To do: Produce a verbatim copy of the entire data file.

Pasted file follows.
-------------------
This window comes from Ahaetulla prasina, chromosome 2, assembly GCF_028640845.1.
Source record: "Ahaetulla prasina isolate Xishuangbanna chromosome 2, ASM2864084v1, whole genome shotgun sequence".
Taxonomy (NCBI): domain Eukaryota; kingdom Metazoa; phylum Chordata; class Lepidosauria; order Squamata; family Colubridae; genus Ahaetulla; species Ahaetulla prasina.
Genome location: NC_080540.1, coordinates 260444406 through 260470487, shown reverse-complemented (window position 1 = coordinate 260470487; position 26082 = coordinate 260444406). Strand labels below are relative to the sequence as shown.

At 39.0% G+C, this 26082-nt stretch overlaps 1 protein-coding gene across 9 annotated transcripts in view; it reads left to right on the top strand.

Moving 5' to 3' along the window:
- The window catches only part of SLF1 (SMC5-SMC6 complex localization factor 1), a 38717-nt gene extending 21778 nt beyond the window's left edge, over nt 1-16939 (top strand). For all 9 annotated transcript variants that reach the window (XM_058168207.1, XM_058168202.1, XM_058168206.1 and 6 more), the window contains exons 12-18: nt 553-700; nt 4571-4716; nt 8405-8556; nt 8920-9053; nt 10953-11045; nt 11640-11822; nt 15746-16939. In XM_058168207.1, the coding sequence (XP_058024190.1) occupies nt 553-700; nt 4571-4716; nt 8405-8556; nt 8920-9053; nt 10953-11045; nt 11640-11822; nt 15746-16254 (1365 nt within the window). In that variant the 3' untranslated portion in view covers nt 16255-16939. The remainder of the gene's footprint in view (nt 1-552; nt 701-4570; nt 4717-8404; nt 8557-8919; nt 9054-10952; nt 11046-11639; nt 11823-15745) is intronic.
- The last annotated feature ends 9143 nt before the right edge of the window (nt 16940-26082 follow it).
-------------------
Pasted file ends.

This window comes from Ahaetulla prasina, chromosome 2, assembly GCF_028640845.1.
Source record: "Ahaetulla prasina isolate Xishuangbanna chromosome 2, ASM2864084v1, whole genome shotgun sequence".
Taxonomy (NCBI): domain Eukaryota; kingdom Metazoa; phylum Chordata; class Lepidosauria; order Squamata; family Colubridae; genus Ahaetulla; species Ahaetulla prasina.
Genome location: NC_080540.1, coordinates 260444406 through 260470487, shown reverse-complemented (window position 1 = coordinate 260470487; position 26082 = coordinate 260444406). Strand labels below are relative to the sequence as shown.

At 39.0% G+C, this 26082-nt stretch overlaps 1 protein-coding gene across 9 annotated transcripts in view; it reads left to right on the top strand.

Moving 5' to 3' along the window:
- The window catches only part of SLF1 (SMC5-SMC6 complex localization factor 1), a 38717-nt gene extending 21778 nt beyond the window's left edge, over nt 1-16939 (top strand). For all 9 annotated transcript variants that reach the window (XM_058168207.1, XM_058168202.1, XM_058168206.1 and 6 more), the window contains exons 12-18: nt 553-700; nt 4571-4716; nt 8405-8556; nt 8920-9053; nt 10953-11045; nt 11640-11822; nt 15746-16939. In XM_058168207.1, the coding sequence (XP_058024190.1) occupies nt 553-700; nt 4571-4716; nt 8405-8556; nt 8920-9053; nt 10953-11045; nt 11640-11822; nt 15746-16254 (1365 nt within the window). In that variant the 3' untranslated portion in view covers nt 16255-16939. The remainder of the gene's footprint in view (nt 1-552; nt 701-4570; nt 4717-8404; nt 8557-8919; nt 9054-10952; nt 11046-11639; nt 11823-15745) is intronic.
- The last annotated feature ends 9143 nt before the right edge of the window (nt 16940-26082 follow it).